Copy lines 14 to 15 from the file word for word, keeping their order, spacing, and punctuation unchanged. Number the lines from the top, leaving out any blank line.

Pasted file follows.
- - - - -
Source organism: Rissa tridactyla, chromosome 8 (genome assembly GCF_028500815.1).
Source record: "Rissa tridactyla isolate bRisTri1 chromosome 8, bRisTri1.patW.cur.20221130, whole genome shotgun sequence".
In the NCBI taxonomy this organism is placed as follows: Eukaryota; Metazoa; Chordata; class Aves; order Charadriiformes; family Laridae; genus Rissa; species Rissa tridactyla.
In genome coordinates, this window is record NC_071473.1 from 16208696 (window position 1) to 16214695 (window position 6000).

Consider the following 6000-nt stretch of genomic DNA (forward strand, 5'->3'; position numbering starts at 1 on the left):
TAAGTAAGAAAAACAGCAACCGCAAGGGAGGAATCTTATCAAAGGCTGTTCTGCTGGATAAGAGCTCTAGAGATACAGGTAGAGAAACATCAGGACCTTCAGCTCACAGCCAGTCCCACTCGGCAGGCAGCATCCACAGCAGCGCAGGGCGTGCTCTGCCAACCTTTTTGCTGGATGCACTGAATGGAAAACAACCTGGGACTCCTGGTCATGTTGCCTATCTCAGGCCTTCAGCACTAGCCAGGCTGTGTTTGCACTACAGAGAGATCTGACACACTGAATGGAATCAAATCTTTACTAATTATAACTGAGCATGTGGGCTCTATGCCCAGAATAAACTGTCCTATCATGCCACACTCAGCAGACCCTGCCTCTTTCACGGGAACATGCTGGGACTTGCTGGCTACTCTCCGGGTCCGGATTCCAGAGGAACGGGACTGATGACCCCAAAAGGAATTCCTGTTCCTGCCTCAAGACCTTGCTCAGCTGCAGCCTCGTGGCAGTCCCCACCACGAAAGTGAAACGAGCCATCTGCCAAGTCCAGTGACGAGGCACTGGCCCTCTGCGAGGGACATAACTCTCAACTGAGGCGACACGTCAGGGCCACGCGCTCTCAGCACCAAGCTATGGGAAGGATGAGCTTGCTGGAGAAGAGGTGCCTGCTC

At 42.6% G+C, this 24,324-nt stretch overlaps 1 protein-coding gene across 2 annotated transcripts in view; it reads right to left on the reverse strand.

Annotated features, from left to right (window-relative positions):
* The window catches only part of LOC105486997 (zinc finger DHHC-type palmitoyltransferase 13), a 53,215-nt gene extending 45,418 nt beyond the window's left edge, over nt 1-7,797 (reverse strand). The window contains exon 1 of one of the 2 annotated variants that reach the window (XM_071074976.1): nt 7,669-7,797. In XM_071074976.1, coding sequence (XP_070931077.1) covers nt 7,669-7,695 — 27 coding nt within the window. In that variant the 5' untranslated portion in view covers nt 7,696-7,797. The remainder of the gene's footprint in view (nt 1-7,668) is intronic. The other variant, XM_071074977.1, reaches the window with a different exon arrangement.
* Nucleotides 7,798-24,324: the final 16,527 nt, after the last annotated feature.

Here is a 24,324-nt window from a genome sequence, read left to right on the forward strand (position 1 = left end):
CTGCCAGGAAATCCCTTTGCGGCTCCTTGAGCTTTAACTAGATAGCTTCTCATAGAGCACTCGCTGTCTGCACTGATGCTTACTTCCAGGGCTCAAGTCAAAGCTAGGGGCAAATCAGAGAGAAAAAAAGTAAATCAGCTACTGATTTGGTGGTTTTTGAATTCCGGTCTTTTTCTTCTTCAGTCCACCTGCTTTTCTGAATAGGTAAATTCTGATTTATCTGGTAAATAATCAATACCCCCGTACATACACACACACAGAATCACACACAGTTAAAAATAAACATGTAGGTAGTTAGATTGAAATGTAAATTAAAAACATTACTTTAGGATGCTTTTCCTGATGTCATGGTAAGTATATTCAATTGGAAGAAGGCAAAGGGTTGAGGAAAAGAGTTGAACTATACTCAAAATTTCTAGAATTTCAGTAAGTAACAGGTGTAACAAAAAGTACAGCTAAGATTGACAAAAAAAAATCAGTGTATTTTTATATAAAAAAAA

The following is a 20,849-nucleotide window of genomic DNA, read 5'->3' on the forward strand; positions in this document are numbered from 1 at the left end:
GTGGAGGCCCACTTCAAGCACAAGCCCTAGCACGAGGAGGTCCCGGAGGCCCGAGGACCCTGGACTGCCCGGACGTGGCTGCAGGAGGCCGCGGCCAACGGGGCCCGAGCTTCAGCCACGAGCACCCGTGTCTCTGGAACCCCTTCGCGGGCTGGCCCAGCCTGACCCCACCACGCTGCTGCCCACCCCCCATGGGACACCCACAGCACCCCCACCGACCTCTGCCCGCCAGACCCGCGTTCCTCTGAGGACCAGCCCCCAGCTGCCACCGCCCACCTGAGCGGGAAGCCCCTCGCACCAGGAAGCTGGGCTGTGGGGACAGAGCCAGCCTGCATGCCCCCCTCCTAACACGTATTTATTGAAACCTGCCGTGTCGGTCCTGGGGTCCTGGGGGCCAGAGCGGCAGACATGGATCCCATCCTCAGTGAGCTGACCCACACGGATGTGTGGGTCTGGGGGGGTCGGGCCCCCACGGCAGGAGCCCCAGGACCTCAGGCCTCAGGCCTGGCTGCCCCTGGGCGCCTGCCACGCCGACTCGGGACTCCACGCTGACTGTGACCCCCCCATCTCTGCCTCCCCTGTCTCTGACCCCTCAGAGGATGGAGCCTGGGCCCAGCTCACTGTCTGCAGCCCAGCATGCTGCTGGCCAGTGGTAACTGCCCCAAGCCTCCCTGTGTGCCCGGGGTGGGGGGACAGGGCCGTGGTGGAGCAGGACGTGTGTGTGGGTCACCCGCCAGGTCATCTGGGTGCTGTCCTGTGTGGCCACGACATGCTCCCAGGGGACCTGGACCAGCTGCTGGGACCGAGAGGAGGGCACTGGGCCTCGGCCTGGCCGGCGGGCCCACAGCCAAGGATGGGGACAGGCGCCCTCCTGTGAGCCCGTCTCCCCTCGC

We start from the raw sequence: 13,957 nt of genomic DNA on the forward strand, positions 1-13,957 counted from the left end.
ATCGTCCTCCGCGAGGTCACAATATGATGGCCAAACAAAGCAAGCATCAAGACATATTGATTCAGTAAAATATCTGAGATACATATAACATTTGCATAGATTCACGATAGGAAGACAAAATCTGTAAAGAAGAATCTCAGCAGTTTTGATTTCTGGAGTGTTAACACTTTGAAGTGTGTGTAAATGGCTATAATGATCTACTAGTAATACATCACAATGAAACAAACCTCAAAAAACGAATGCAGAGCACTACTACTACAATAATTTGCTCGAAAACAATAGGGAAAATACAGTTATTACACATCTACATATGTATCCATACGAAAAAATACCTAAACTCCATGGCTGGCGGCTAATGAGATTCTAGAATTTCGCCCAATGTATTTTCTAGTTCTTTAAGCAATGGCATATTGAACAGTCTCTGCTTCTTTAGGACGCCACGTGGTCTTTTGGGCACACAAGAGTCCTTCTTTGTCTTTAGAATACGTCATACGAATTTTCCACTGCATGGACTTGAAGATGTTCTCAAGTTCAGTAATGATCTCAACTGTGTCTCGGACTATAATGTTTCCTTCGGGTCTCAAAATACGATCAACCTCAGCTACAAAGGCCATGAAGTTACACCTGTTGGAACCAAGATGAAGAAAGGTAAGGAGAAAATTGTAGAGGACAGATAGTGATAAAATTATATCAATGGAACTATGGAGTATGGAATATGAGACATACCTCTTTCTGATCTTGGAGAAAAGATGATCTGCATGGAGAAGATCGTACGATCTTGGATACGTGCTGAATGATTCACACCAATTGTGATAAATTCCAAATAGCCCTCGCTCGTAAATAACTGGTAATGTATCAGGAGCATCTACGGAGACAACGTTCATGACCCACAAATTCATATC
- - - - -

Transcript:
GTGGAGGCCCACTTCAAGCACAAGCCCTAGCACGAGGAGGTCCCGGAGGCCCGAGGACCCTGGACTGCCCGGACGTGGCTGCAGGAGGCCGCGGCCAACGGGGCCCGAGCTTCAGCCACGAGCACCCGTGTCTCTGGAACCCCTTCGCGGGCTGGCCCAGCCTGACCCCACCACGCTGCTGCCCACCCCCCATGGGACACCCACAGCACCCCCACCGACCTCTGCCCGCCAGACCCGCGTTCCTCTGAGGACCAGCCCCCAGCTGCCACCGCCCACCTGAGCGGGAAGCCCCTCGCACCAGGAAGCTGGGCTGTGGGGACAGAGCCAGCCTGCATGCCCCCCTCCTAACACGTATTTATTGAAACCTGCCGTGTCGGTCCTGGGGTCCTGGGGGCCAGAGCGGCAGACATGGATCCCATCCTCAGTGAGCTGACCCACACGGATGTGTGGGTCTGGGGGGGTCGGGCCCCCACGGCAGGAGCCCCAGGACCTCAGGCCTCAGGCCTGGCTGCCCCTGGGCGCCTGCCACGCCGACTCGGGACTCCACGCTGACTGTGACCCCCCCATCTCTGCCTCCCCTGTCTCTGACCCCTCAGAGGATGGAGCCTGGGCCCAGCTCACTGTCTGCAGCCCAGCATGCTGCTGGCCAGTGGTAACTGCCCCAAGCCTCCCTGTGTGCCCGGGGTGGGGGGACAGGGCCGTGGTGGAGCAGGACGTGTGTGTGGGTCACCCGCCAGGTCATCTGGGTGCTGTCCTGTGTGGCCACGACATGCTCCCAGGGGACCTGGACCAGCTGCTGGGACCGAGAGGAGGGCACTGGGCCTCGGCCTGGCCGGCGGGCCCACAGCCAAGGATGGGGACAGGCGCCCTCCTGTGAGCCCGTCTCCCCTCGC

We start from the raw sequence: 13,957 nt of genomic DNA on the forward strand, positions 1-13,957 counted from the left end.